In a memo sent to all 30 general managers Tuesday, the NBA painted the most detailed picture yet of what daily life will be like for teams and players when the 2019-20 season resumes at a single-site campus next month in the Orlando, Fla., area.
NBA commissioner Adam Silver painted the broad strokes of the health and safety protocols during an interview with ESPN on Monday, noting that the restrictive environment “may not be for everyone” and that players would not be punished if they chose to stay home. In the memo, which was sent by Byron Spruell, president of league operations, the league outlined additional health and safety guidelines, including onboarding, housing and recreational opportunities. A copy of the 2,400-word memo, which was first reported by The Athletic, and an attached 33-page player handbook was obtained by The Washington Post.
In recent weeks, players have raised a variety of concerns about the plan, including questions about the specifics of the health and safety protocol, doubts about quality of life on the campus, and a rising sentiment that basketball’s return could distract from ongoing social justice protests. The memo and handbook sought to pitch the benefits of the Disney properties and facilities, while Spruell noted that NBA’s goals for the restart included “combating systemic racism, expanding educational and economic opportunities across the Black community, enacting meaningful police and criminal justice reform and promoting greater civic engagement.”
Upon arrival at the campus, all staff and players will be placed into an in-room quarantine for 36 hours after undergoing two separate coronavirus tests. While on campus, players will be required to maintain at least 6 feet of social distance and wear masks, unless they are eating, in their own rooms, outside and socially distant, or actively engaged in basketball activities. Everyone on campus will also be “prohibited from entering another person’s sleeping room due to limited space, smaller volume of air, and less frequent cleaning.”
Each team will be limited to a 35-member travel party to include players (up to 17), coaches, and other mandatory representatives such as a trainer, a strength coach, an equipment manager, a security official and a senior basketball representative. To pool resources and limit the total number of attendees, the NBA will make available physicians, a mental health professional and shared public relations staffers on campus.
The 22 invited teams will compete at three basketball facilities on ESPN’s Wide World of Sports complex — the Arena, the Visa Athletic Center and the HP Fieldhouse — and utilize a total of seven practice facilities, which will be outfitted with four baskets, a weight room and a training room, reserving the spaces in a three-hour block each day. Because the practice facilities are shared, they will be cleaned before and after every session.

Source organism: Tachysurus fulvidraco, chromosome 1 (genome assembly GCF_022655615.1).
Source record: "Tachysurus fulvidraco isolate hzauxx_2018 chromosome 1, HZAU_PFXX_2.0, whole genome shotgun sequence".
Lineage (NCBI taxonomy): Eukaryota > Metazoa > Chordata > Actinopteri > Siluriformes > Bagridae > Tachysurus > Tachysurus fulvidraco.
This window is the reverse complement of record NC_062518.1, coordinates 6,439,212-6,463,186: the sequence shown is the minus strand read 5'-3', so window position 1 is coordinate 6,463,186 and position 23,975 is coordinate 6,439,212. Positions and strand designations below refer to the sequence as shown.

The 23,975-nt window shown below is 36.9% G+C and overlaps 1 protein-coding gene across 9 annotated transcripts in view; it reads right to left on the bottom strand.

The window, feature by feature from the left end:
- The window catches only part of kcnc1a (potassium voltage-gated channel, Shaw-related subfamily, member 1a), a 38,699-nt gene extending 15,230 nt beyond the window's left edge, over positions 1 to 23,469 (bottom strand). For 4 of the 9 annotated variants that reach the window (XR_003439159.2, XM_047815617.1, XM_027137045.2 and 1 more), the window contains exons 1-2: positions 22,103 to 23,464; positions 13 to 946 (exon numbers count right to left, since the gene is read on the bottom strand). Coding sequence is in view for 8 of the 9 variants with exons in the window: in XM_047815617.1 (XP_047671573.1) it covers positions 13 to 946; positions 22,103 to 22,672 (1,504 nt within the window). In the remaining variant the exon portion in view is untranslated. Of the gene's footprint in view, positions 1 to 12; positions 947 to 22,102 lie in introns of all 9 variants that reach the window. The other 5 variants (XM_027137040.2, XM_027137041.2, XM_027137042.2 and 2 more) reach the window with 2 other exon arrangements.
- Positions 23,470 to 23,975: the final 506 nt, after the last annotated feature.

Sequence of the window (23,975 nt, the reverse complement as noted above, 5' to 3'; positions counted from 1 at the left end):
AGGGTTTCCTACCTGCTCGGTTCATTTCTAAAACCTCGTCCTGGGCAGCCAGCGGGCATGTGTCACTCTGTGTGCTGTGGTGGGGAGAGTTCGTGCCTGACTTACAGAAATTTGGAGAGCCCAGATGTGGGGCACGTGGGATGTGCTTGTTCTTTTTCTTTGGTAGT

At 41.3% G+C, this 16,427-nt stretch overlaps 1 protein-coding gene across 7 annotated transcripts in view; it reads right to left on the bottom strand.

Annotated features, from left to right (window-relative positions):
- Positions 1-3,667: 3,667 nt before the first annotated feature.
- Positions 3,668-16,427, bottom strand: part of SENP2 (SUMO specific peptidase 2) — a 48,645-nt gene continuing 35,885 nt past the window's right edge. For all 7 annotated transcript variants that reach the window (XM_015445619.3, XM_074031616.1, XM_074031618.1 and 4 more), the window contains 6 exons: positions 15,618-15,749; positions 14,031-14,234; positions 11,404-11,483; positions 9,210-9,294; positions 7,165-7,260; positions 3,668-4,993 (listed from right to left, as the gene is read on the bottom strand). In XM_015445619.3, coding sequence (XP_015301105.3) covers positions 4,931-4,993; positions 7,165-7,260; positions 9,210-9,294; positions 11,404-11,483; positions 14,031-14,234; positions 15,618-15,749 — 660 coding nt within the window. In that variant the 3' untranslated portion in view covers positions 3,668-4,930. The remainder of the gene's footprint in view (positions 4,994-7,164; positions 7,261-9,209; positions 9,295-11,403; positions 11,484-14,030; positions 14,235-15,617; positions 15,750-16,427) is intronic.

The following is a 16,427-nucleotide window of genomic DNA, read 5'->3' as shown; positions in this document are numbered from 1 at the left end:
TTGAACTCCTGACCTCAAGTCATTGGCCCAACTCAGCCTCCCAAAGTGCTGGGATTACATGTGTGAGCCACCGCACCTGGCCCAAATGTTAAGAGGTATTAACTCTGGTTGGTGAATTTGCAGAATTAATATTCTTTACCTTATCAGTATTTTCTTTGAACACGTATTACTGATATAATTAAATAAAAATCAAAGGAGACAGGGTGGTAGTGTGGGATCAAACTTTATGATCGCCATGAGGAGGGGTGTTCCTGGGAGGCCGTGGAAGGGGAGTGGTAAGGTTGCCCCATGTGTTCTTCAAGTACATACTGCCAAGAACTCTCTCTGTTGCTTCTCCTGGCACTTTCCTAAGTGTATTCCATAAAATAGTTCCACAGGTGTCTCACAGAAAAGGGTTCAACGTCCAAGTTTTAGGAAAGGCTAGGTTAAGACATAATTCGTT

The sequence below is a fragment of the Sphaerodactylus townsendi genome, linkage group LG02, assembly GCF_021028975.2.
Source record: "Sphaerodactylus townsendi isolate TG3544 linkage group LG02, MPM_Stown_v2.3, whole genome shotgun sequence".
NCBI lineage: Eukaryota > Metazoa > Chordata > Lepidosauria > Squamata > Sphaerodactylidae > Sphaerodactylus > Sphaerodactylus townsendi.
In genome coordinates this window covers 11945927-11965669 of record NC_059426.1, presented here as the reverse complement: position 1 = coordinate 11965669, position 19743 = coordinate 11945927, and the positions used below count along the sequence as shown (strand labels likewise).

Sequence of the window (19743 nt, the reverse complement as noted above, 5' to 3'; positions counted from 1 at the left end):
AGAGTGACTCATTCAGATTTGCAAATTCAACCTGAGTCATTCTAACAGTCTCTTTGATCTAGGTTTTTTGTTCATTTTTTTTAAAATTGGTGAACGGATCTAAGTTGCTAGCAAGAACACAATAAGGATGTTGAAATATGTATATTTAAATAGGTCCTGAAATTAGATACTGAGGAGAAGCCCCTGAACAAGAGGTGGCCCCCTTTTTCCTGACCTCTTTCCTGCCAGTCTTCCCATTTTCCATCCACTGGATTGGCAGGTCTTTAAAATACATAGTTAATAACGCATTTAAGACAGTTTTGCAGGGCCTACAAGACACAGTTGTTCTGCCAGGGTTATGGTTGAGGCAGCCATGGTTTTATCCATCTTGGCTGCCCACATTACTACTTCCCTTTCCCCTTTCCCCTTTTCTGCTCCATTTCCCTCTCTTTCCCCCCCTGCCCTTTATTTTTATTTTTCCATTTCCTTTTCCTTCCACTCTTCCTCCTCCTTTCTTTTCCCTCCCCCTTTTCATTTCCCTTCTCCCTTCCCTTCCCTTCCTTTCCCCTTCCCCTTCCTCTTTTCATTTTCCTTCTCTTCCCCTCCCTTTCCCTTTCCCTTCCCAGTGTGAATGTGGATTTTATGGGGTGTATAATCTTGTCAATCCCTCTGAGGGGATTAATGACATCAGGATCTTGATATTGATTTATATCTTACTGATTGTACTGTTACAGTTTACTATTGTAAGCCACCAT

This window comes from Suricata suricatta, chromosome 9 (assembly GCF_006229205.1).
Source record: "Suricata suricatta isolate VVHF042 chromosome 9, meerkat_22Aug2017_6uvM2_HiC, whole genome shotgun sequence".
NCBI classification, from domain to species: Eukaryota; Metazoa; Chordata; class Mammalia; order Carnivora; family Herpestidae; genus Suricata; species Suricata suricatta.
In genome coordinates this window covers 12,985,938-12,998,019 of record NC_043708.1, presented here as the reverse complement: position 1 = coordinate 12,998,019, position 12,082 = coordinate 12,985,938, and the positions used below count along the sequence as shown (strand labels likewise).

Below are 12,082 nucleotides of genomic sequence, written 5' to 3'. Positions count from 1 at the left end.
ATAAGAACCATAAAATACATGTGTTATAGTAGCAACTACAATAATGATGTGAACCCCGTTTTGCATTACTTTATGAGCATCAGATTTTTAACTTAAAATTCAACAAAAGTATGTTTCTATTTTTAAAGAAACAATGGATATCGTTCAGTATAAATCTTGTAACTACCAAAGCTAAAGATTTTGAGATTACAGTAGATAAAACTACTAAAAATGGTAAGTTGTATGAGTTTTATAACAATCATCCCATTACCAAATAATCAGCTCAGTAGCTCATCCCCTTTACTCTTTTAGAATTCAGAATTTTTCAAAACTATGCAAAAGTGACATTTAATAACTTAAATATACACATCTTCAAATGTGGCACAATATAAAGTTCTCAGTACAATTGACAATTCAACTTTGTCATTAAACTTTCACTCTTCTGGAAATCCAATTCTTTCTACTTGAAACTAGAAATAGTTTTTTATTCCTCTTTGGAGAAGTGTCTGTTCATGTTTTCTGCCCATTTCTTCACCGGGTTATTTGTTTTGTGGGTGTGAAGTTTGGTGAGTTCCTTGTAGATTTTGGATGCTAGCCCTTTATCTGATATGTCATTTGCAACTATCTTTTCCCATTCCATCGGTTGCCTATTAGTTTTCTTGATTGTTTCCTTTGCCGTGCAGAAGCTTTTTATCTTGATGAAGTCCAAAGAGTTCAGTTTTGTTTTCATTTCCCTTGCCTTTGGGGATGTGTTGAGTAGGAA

Teams will be housed at three hotels spread across Disney World’s sprawling property. The current top four seeds in each conference will stay at the Gran Destino Tower, the bottom four playoff seeds will use the Gran Floridian, and the six remaining teamswill live at the Yacht Club.
Within those hotels, each team will have access to its own training room, a TV-equipped meeting room for video review, and a “flex space” for socializing and other meetings. Each hotel will also have an indoor “players only lounge” equipped with table tennis and video games, and an outdoor space for card games and other social activities.
While any player or staffer who leaves the campus without approval would be subjected to a 10-day quarantine period as a preventive measure against the coronavirus, all campus residents will have access to golf, bowling, boating, tennis courts, a pool, and running trails, as well as other entertainment options like movie screenings and DJ sets through a concierge service.
They will receive at least three meals a day from Disney chefs, and will be able to dine at restaurants at their hotels, which will be limited to 50 percent capacity and serviced by employees wearing Personal Protection Equipment. Players will also have access to barbers, hair braiders, manicurists and pedicurists, as well as mail and laundry services, and they would be allowed to make arrangements for meal deliveries from their personal chefs at their own expense.
Teams would arrive at the campus no later than July 9 and games would commence July 30. Each team would play eight regular-season games, meaning they would be on campus for more than a month. After those seeding games were completed, play-in games for the eighth seed would take place on Aug. 15-16 before the standard 16-team playoffs began on Aug. 17.
The last two teams would be kept in isolation for roughly three months given that the NBA Finals would begin Sept. 30 and could run through Oct. 13. Each player on a team that advanced past the first round of the playoffs would be permitted to reserve a guest room for family members to live on campus.